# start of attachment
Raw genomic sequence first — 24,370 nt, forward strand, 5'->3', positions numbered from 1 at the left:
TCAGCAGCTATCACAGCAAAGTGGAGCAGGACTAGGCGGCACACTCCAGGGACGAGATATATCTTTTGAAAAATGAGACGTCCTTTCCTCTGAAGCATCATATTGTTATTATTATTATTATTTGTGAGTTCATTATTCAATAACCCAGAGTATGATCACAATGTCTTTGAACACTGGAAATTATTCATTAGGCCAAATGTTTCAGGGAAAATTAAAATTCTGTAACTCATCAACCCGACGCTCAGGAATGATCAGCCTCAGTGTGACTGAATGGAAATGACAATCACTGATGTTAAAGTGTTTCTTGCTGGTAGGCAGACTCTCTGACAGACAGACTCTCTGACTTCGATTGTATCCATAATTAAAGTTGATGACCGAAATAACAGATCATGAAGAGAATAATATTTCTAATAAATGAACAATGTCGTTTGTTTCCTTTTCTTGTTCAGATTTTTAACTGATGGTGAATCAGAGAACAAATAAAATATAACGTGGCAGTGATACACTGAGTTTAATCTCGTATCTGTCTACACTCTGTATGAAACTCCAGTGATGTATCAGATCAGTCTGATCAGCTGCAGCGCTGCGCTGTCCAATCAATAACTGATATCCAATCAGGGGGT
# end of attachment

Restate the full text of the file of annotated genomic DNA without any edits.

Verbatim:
Raw genomic sequence first — 24,370 nt, forward strand, 5'->3', positions numbered from 1 at the left:
TCAGCAGCTATCACAGCAAAGTGGAGCAGGACTAGGCGGCACACTCCAGGGACGAGATATATCTTTTGAAAAATGAGACGTCCTTTCCTCTGAAGCATCATATTGTTATTATTATTATTATTTGTGAGTTCATTATTCAATAACCCAGAGTATGATCACAATGTCTTTGAACACTGGAAATTATTCATTAGGCCAAATGTTTCAGGGAAAATTAAAATTCTGTAACTCATCAACCCGACGCTCAGGAATGATCAGCCTCAGTGTGACTGAATGGAAATGACAATCACTGATGTTAAAGTGTTTCTTGCTGGTAGGCAGACTCTCTGACAGACAGACTCTCTGACTTCGATTGTATCCATAATTAAAGTTGATGACCGAAATAACAGATCATGAAGAGAATAATATTTCTAATAAATGAACAATGTCGTTTGTTTCCTTTTCTTGTTCAGATTTTTAACTGATGGTGAATCAGAGAACAAATAAAATATAACGTGGCAGTGATACACTGAGTTTAATCTCGTATCTGTCTACACTCTGTATGAAACTCCAGTGATGTATCAGATCAGTCTGATCAGCTGCAGCGCTGCGCTGTCCAATCAATAACTGATATCCAATCAGGGGGT